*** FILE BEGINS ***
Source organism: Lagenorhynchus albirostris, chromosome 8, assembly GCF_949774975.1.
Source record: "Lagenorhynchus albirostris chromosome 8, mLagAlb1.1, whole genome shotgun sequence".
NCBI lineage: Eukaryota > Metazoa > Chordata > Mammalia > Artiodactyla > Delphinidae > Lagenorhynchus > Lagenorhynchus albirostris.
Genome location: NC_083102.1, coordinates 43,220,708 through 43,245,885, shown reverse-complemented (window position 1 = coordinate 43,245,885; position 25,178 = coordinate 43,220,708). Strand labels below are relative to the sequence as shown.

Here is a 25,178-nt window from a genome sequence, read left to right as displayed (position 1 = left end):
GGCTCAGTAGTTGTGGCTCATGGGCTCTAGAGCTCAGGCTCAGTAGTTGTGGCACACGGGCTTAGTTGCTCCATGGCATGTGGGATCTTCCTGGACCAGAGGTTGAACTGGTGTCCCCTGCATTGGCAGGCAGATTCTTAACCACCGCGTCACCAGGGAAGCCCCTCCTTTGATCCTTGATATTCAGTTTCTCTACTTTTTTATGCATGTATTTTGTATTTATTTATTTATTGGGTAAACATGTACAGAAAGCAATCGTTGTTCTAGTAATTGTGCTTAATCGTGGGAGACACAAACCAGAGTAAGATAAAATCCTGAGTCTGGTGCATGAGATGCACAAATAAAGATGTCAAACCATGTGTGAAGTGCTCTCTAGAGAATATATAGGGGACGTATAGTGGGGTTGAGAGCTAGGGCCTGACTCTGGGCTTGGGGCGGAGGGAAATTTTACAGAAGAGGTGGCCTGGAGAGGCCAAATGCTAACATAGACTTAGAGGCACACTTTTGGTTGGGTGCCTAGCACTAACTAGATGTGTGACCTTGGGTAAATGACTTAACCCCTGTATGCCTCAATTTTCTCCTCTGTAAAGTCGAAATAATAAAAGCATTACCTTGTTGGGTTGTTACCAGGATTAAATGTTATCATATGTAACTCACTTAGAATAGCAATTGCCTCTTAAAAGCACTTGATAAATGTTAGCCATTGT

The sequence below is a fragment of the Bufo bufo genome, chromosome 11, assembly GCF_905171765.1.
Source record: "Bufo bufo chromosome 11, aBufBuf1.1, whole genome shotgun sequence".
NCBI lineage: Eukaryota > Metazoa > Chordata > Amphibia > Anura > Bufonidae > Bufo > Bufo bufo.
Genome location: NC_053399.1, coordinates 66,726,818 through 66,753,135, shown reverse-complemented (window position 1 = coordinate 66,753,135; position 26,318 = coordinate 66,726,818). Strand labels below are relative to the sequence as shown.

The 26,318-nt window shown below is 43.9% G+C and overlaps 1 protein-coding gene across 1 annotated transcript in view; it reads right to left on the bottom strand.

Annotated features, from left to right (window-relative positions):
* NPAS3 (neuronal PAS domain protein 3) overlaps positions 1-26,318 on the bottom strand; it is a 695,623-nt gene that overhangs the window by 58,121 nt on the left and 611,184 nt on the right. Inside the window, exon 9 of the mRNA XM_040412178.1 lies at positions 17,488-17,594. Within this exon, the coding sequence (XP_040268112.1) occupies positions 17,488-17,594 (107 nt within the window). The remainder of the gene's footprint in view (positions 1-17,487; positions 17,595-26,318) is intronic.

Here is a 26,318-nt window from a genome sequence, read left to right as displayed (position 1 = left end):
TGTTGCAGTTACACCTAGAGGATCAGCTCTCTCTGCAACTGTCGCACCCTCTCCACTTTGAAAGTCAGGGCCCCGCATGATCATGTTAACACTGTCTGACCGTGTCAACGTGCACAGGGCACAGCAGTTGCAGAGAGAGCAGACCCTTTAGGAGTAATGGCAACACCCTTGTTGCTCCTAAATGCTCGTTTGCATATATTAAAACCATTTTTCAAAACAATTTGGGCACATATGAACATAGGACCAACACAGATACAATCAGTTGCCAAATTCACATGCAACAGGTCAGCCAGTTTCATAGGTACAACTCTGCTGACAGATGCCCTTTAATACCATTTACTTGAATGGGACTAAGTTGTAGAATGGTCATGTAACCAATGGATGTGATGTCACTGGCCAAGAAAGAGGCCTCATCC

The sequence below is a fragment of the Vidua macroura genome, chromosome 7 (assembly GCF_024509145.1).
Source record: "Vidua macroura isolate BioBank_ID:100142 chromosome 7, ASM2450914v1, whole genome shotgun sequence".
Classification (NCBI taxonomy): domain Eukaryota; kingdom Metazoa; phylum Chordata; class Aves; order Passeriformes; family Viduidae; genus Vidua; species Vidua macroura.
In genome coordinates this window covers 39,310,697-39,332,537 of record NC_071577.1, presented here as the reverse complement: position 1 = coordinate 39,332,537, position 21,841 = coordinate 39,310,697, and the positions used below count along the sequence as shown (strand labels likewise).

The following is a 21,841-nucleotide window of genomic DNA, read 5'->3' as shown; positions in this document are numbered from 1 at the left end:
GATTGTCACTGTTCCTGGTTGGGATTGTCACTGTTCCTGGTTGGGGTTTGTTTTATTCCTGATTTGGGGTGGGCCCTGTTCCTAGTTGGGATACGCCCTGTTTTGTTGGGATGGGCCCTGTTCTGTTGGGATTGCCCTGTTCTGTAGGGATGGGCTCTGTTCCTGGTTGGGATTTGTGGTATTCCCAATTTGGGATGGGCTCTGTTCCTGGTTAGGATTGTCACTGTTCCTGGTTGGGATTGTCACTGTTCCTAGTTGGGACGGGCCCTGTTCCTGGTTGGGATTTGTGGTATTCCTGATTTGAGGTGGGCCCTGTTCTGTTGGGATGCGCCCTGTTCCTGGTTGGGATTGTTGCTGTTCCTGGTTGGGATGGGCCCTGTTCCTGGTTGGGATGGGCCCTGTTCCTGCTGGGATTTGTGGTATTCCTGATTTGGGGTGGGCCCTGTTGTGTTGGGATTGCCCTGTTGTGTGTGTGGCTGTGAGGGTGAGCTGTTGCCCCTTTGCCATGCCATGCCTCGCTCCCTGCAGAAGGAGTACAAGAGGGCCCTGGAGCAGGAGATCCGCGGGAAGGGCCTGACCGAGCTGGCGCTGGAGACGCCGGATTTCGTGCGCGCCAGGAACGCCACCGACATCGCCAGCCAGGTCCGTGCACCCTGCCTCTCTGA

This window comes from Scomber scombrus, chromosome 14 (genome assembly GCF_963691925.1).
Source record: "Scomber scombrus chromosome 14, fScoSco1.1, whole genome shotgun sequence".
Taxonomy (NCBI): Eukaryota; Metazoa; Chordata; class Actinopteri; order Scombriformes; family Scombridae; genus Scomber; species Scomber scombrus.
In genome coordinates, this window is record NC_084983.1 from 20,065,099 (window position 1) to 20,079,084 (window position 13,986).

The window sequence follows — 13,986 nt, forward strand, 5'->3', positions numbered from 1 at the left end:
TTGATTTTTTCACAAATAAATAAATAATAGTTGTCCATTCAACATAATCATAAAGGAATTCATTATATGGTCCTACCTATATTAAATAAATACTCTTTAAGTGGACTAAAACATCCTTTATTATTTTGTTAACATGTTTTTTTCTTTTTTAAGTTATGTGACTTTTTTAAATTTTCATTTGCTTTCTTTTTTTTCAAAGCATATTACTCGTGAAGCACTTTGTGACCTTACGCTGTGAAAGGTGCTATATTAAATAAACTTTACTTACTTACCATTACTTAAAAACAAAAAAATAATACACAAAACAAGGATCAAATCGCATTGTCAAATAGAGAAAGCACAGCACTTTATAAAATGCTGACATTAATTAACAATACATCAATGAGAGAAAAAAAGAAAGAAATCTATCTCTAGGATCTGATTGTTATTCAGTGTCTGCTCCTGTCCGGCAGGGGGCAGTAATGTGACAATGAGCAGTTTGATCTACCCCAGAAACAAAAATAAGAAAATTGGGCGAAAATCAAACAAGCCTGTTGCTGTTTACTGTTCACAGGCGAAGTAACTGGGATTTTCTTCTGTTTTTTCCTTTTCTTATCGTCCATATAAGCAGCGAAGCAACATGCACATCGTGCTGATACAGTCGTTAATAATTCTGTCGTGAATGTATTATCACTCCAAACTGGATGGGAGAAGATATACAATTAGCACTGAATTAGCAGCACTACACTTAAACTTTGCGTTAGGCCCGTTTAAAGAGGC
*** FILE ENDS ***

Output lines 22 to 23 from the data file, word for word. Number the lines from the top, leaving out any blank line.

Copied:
This window comes from Scomber scombrus, chromosome 14 (genome assembly GCF_963691925.1).
Source record: "Scomber scombrus chromosome 14, fScoSco1.1, whole genome shotgun sequence".